GTS Tech-talk

I think it’s fair to say that everything on the GTS* project can be classified as software, hardware, procedures or documentation; so, without further ado, let’s begin with the software.

First acronym: GTS for “Greening the Spark” (see also acronym list at the bottom of this page)


Basic concepts

There are two levels of control: simulator level where a supervisor determines what configuration will be run and when, and operator level where a grid operator interacts directly with the running simulator via a physical control panel. The diagram below shows the main simulation loop which controls the operation of the models.

The prime function of the main simulation loop is to provide the timing needed for loop iteration and synchronisation of the models. Every model has code for initialisation and looping. Other functions include storing simulation information for further analysis and compiling a simulation report.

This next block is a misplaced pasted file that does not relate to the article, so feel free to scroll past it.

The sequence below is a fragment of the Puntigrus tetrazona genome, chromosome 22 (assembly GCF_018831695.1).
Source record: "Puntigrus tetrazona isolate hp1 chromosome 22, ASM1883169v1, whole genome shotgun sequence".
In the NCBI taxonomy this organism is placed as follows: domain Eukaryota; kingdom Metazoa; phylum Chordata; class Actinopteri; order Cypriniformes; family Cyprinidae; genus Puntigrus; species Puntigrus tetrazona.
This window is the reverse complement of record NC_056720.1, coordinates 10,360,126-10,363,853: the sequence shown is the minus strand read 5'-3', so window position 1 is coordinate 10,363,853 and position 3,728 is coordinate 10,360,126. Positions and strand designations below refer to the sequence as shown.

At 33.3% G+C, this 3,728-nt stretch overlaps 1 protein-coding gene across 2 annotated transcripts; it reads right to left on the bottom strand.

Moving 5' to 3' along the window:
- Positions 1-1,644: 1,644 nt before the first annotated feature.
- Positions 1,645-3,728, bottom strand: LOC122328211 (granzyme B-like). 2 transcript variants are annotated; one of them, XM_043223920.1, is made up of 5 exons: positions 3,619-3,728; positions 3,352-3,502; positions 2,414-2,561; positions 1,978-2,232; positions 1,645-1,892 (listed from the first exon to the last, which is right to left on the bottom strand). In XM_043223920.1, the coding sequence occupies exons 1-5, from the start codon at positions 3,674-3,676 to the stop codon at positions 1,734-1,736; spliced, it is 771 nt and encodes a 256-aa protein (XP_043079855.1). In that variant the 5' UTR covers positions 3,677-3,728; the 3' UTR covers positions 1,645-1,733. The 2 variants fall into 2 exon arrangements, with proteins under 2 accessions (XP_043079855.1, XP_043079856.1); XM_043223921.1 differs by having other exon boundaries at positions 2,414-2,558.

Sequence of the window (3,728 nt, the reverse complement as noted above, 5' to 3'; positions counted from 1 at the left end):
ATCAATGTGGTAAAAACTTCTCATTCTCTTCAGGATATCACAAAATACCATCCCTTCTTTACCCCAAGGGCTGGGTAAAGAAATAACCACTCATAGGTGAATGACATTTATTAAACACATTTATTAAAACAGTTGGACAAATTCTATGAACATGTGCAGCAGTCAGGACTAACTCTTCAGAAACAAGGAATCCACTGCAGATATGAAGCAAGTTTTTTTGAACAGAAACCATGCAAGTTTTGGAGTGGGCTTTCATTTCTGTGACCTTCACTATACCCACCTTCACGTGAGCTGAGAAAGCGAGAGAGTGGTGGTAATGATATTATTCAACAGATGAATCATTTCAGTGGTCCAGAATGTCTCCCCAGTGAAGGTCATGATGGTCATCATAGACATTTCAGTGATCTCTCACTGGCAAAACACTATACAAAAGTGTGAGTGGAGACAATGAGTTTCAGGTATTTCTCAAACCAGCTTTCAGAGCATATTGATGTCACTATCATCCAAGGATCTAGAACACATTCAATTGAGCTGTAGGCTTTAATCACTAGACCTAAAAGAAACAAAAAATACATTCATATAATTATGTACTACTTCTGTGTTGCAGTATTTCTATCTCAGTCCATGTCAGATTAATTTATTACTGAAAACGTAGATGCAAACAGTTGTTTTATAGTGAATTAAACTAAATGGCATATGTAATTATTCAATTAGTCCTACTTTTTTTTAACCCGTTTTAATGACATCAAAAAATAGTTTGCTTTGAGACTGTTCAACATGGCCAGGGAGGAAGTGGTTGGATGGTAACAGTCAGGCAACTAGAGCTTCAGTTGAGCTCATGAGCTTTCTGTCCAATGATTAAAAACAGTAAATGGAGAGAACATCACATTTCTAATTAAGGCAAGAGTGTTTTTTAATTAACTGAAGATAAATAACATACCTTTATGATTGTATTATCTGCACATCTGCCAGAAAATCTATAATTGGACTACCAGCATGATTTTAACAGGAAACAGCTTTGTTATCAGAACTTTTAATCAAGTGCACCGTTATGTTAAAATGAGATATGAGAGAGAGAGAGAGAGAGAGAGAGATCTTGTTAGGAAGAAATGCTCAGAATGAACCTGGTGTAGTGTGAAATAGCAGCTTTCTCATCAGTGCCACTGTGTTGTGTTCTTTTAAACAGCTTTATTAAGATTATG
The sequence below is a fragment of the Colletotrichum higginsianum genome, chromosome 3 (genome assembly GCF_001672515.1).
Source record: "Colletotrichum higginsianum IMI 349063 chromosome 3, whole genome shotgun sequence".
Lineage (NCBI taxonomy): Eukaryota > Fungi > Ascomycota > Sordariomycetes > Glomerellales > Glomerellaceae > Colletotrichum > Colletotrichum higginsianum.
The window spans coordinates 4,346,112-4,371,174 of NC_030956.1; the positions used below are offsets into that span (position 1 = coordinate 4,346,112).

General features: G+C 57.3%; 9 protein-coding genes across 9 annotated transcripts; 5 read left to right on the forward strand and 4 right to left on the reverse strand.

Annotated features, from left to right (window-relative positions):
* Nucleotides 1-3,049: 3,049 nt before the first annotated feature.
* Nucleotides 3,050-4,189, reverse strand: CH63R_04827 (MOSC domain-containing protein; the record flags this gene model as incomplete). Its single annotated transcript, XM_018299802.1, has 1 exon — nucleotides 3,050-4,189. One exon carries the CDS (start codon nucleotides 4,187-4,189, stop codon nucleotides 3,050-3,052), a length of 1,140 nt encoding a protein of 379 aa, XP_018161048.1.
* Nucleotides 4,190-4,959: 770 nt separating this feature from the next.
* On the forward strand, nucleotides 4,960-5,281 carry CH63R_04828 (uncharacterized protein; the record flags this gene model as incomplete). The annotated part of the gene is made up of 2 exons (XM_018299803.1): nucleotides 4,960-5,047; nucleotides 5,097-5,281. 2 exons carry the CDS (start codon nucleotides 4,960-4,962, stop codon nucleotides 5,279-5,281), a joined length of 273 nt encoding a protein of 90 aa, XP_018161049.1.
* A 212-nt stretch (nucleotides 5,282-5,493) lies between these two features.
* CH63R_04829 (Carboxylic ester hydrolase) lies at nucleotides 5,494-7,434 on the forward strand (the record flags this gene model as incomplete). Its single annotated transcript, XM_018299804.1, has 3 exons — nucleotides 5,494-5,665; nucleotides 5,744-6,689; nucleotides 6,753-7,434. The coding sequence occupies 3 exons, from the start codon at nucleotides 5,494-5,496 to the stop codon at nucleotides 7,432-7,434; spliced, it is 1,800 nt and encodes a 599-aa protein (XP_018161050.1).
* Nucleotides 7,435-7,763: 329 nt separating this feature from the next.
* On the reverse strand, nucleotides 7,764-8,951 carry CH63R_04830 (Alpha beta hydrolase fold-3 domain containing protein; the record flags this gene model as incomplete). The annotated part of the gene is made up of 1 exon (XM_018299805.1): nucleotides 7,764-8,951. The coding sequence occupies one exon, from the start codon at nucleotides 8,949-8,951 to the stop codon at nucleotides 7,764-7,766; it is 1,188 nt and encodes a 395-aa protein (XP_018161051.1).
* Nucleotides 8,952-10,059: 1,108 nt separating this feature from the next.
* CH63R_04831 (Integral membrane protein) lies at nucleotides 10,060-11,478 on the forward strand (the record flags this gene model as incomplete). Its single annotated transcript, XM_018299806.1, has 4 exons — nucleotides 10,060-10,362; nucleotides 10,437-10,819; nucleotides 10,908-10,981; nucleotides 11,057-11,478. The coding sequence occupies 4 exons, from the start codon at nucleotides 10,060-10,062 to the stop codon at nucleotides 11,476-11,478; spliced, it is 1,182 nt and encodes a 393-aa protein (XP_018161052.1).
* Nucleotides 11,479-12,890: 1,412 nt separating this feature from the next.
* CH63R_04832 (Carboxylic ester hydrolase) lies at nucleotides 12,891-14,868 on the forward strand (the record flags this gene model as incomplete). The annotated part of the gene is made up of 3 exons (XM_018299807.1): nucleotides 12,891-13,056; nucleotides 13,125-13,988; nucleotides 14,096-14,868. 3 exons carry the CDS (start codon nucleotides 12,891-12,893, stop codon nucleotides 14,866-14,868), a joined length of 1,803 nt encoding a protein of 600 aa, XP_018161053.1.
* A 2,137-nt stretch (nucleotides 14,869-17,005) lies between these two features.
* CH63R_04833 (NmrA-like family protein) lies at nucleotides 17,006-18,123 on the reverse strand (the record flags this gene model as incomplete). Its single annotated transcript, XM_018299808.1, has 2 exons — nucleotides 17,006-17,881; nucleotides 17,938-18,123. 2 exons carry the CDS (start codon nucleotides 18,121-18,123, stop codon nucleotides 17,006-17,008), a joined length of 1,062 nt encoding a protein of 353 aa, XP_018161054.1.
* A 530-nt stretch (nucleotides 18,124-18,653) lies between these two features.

The simulation runs in simulation time but the actual software runs in real time. The relationships between quantities measured in these two time frames are illustrated in the diagram above. The rate at which simulation time runs faster than real time is called the time factor, like fast forward on a video player. A time factor of 60 allows a 24 hour simulation to complete in 24 minutes.

Due to hardware limitations* the fastest loop iteration speed is 6 Hz (real time) which is plenty for this project, where pinpoint precision isn’t required. Integrations of power to energy are linear but, as the changes are small and generally cyclical over the periods concerned, errors are small and not cumulative.